Validity of the Supporting Document
The SD is only valid if the aircraft has not left the EU and for a maximum of six months. A new SD must be processed upon the next entry even though the six months mentioned in the field “period for discharge” have not yet passed. The six months mentioned here is the maximum stay of the specific entry whereupon the form is stamped (in customs terms; period for discharge). If the aircraft has been flying outside the EU after the first entry, it is a common misunderstanding that any future entries into the EU within the first six months will be endorsed in advance by using this form – it will not.
Good reasons to have the proper documentation ready onboard
Ramp checks will eventually happen, so any operator ought to be prepared to avoid wasting time on the ramp. All experience shows that a convincing portfolio and well-prepared pilots will close all inspection issues effectively, while a fumbling start will often prolong an inspection for hours or days. About one-third of all recorded TA problems are related to the operators’ inability to understand and document the correct use of TA. In these cases, compliance is not an issue, only the lack of ability to prove compliance.
Aircraft registrations allowed when using TA
Aircraft registered in the 27 EU member states and related customs areas are not eligible for TA, but any other aircraft registration will work.
Period of stay within the EU
A stay is limited to a maximum of six months per entry. Multiple continuous stays are allowed as long as the aircraft roam around within the EU.
How can the aircraft be used?
TA can be used to fly privately, corporately, and commercially within the EU without any problems and with EU-resident persons onboard if applied correctly. Since 2014, the TA procedure has become a very well-defined customs procedure, especially for corporate and commercial aviation. This is thanks to the huge effort from, e.g., the EU Commission and NBAA.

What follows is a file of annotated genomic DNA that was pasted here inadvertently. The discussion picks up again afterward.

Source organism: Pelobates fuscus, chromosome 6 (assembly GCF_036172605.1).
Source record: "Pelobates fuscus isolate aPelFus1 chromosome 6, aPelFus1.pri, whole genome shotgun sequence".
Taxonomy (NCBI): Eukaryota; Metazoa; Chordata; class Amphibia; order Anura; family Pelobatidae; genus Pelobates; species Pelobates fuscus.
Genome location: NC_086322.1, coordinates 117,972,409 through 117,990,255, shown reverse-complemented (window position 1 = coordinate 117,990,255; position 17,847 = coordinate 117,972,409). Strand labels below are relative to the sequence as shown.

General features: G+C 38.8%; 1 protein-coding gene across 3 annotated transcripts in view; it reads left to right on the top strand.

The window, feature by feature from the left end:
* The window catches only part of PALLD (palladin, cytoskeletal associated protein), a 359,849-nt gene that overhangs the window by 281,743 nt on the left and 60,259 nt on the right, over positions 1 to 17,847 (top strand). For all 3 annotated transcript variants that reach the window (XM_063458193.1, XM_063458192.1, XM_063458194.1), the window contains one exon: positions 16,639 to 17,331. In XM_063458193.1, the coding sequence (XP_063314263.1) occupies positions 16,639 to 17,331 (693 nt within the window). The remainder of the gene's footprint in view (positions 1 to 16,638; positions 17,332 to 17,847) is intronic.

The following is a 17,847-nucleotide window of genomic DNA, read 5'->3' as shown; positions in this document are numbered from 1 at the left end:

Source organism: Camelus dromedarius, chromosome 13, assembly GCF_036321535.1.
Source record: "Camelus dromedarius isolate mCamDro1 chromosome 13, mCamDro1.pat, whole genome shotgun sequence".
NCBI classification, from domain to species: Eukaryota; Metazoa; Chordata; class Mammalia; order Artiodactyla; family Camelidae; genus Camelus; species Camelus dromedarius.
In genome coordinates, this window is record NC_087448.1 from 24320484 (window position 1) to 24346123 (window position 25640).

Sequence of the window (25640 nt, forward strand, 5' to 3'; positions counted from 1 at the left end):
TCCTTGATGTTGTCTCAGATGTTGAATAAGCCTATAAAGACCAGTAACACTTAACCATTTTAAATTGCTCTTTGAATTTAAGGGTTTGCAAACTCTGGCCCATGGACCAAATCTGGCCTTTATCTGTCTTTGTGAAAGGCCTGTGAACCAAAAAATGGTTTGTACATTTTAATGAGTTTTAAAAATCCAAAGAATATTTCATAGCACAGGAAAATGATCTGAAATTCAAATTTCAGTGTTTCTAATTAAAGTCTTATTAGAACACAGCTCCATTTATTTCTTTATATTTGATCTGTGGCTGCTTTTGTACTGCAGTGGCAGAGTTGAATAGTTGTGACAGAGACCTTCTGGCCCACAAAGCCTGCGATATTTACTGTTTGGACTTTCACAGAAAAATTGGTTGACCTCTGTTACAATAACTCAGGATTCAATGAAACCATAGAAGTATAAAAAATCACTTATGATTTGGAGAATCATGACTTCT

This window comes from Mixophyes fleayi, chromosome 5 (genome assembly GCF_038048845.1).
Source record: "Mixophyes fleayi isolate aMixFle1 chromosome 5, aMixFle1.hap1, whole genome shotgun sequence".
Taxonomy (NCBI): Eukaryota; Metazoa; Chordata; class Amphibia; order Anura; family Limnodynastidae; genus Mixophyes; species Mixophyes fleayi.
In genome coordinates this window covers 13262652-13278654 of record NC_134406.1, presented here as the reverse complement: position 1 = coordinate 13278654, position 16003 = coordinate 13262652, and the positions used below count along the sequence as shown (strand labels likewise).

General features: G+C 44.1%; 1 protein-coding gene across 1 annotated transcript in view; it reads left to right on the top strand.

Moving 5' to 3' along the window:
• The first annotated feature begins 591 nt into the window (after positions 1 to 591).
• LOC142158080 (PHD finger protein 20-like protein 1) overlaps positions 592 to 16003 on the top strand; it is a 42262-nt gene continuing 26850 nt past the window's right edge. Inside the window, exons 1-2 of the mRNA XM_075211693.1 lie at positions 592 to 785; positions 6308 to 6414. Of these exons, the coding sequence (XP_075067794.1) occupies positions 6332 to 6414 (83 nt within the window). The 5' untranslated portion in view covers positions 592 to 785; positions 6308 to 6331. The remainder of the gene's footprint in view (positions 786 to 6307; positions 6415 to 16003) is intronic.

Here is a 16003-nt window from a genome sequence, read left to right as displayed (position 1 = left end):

Traffic rights (charter permits)
Non-EU-based charter operators may need to obtain traffic rights on some internal EU legs, but this is independent of the TA or full importation status. Any fully EU-imported aircraft must also obtain the same traffic rights. A fully EU-imported aircraft instead of a TA aircraft will not improve the situation. Full importation does not grant an aircraft better traffic rights than aircraft flying under TA or EU-registered aircraft.
How the handling of the VAT and the customs works
Both the VAT and customs duty are suspended as long as the preconditions for TA are fulfilled. A violation will activate a full payment of these taxes.
Legal background for TA
The Istanbul convention from 1990, regulating the worldwide usage of TA, is not very precise, and the EU Commission has been and is continuously publishing various working papers and guidelines to clarify the correct understanding of TA and its usage in the EU. The 2014 working paper from the EU Customs Code Committee (available in English, French, and German) is especially important. Operators should always be aware that these documents are not binding for the EU member states, which is why different interpretations exist between member states, thus also why it is important to have a competent customs agency to outline the correct use and understanding based on the specific setup. The problem with local interpretations is often related to flights within France, Spain, Portugal, Italy, and Greece.
How can we help?
If you have questions about the above, please do not hesitate to contact us.
1) This reply is based on solid EU working papers, but these papers are non-binding for EU member states, the topic can therefore be seen as a grey zone area. That is why we are mentioning this reservation and recommending that all operators have proper documentation ready to present during a customs ramp check in order to secure flights with EU passengers onboard.